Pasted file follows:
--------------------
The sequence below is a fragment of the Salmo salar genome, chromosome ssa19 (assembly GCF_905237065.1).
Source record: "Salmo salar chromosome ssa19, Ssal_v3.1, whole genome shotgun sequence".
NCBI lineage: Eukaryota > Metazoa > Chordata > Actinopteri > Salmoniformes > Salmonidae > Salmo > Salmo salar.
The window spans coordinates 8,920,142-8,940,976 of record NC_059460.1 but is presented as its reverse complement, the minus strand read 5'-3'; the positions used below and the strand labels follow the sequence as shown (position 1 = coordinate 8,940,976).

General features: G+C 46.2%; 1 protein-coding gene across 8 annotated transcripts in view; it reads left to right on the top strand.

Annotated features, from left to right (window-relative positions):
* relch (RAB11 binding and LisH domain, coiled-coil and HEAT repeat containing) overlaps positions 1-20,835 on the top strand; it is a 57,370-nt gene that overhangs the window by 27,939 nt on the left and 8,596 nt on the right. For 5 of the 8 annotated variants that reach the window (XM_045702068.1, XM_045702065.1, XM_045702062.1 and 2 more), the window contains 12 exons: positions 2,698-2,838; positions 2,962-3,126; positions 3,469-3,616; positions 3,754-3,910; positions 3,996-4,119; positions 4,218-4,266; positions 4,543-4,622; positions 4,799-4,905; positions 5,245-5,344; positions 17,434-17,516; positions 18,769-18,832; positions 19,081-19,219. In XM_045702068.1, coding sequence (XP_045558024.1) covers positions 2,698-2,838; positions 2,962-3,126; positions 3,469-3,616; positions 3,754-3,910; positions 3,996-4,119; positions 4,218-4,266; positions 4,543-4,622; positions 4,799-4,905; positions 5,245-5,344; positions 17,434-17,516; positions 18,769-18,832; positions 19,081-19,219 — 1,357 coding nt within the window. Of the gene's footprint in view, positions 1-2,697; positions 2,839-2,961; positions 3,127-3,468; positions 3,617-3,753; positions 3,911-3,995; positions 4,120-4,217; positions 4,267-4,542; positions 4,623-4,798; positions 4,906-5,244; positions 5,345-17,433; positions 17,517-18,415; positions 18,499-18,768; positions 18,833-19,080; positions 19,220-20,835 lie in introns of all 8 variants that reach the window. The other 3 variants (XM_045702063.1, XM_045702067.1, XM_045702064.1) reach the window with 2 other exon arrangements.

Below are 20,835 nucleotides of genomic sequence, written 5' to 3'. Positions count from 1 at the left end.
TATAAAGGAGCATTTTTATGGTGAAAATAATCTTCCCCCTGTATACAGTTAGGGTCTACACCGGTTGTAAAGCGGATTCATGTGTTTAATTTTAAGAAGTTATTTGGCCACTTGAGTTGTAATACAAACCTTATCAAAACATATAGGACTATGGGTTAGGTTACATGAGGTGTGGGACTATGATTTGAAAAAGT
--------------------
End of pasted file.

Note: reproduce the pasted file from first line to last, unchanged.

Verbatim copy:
The sequence below is a fragment of the Salmo salar genome, chromosome ssa19 (assembly GCF_905237065.1).
Source record: "Salmo salar chromosome ssa19, Ssal_v3.1, whole genome shotgun sequence".
NCBI lineage: Eukaryota > Metazoa > Chordata > Actinopteri > Salmoniformes > Salmonidae > Salmo > Salmo salar.
The window spans coordinates 8,920,142-8,940,976 of record NC_059460.1 but is presented as its reverse complement, the minus strand read 5'-3'; the positions used below and the strand labels follow the sequence as shown (position 1 = coordinate 8,940,976).

General features: G+C 46.2%; 1 protein-coding gene across 8 annotated transcripts in view; it reads left to right on the top strand.

Annotated features, from left to right (window-relative positions):
* relch (RAB11 binding and LisH domain, coiled-coil and HEAT repeat containing) overlaps positions 1-20,835 on the top strand; it is a 57,370-nt gene that overhangs the window by 27,939 nt on the left and 8,596 nt on the right. For 5 of the 8 annotated variants that reach the window (XM_045702068.1, XM_045702065.1, XM_045702062.1 and 2 more), the window contains 12 exons: positions 2,698-2,838; positions 2,962-3,126; positions 3,469-3,616; positions 3,754-3,910; positions 3,996-4,119; positions 4,218-4,266; positions 4,543-4,622; positions 4,799-4,905; positions 5,245-5,344; positions 17,434-17,516; positions 18,769-18,832; positions 19,081-19,219. In XM_045702068.1, coding sequence (XP_045558024.1) covers positions 2,698-2,838; positions 2,962-3,126; positions 3,469-3,616; positions 3,754-3,910; positions 3,996-4,119; positions 4,218-4,266; positions 4,543-4,622; positions 4,799-4,905; positions 5,245-5,344; positions 17,434-17,516; positions 18,769-18,832; positions 19,081-19,219 — 1,357 coding nt within the window. Of the gene's footprint in view, positions 1-2,697; positions 2,839-2,961; positions 3,127-3,468; positions 3,617-3,753; positions 3,911-3,995; positions 4,120-4,217; positions 4,267-4,542; positions 4,623-4,798; positions 4,906-5,244; positions 5,345-17,433; positions 17,517-18,415; positions 18,499-18,768; positions 18,833-19,080; positions 19,220-20,835 lie in introns of all 8 variants that reach the window. The other 3 variants (XM_045702063.1, XM_045702067.1, XM_045702064.1) reach the window with 2 other exon arrangements.

Below are 20,835 nucleotides of genomic sequence, written 5' to 3'. Positions count from 1 at the left end.
TATAAAGGAGCATTTTTATGGTGAAAATAATCTTCCCCCTGTATACAGTTAGGGTCTACACCGGTTGTAAAGCGGATTCATGTGTTTAATTTTAAGAAGTTATTTGGCCACTTGAGTTGTAATACAAACCTTATCAAAACATATAGGACTATGGGTTAGGTTACATGAGGTGTGGGACTATGATTTGAAAAAGT